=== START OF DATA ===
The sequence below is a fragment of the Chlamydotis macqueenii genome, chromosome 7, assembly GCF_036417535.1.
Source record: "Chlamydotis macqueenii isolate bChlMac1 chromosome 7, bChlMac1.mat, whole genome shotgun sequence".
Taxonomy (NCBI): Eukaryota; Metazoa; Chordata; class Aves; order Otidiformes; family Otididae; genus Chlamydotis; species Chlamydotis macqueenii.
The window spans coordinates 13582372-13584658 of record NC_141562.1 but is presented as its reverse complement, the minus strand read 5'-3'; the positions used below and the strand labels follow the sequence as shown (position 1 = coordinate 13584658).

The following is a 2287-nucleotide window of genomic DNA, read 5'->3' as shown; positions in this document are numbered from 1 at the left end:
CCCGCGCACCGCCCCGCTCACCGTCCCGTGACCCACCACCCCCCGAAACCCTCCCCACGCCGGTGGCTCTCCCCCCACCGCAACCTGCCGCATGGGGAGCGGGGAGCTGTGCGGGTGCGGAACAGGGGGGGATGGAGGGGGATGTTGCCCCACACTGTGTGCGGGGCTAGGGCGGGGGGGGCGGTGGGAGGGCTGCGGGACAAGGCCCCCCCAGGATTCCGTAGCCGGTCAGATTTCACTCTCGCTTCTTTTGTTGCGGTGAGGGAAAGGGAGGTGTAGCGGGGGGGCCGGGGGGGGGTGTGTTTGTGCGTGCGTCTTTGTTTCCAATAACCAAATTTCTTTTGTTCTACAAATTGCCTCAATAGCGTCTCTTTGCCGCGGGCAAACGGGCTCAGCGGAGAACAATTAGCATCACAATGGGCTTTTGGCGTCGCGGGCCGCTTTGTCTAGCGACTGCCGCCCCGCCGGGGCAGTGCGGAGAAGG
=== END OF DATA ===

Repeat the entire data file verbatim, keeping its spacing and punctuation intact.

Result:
The sequence below is a fragment of the Chlamydotis macqueenii genome, chromosome 7, assembly GCF_036417535.1.
Source record: "Chlamydotis macqueenii isolate bChlMac1 chromosome 7, bChlMac1.mat, whole genome shotgun sequence".
Taxonomy (NCBI): Eukaryota; Metazoa; Chordata; class Aves; order Otidiformes; family Otididae; genus Chlamydotis; species Chlamydotis macqueenii.
The window spans coordinates 13582372-13584658 of record NC_141562.1 but is presented as its reverse complement, the minus strand read 5'-3'; the positions used below and the strand labels follow the sequence as shown (position 1 = coordinate 13584658).

The following is a 2287-nucleotide window of genomic DNA, read 5'->3' as shown; positions in this document are numbered from 1 at the left end:
CCCGCGCACCGCCCCGCTCACCGTCCCGTGACCCACCACCCCCCGAAACCCTCCCCACGCCGGTGGCTCTCCCCCCACCGCAACCTGCCGCATGGGGAGCGGGGAGCTGTGCGGGTGCGGAACAGGGGGGGATGGAGGGGGATGTTGCCCCACACTGTGTGCGGGGCTAGGGCGGGGGGGGCGGTGGGAGGGCTGCGGGACAAGGCCCCCCCAGGATTCCGTAGCCGGTCAGATTTCACTCTCGCTTCTTTTGTTGCGGTGAGGGAAAGGGAGGTGTAGCGGGGGGGCCGGGGGGGGGTGTGTTTGTGCGTGCGTCTTTGTTTCCAATAACCAAATTTCTTTTGTTCTACAAATTGCCTCAATAGCGTCTCTTTGCCGCGGGCAAACGGGCTCAGCGGAGAACAATTAGCATCACAATGGGCTTTTGGCGTCGCGGGCCGCTTTGTCTAGCGACTGCCGCCCCGCCGGGGCAGTGCGGAGAAGG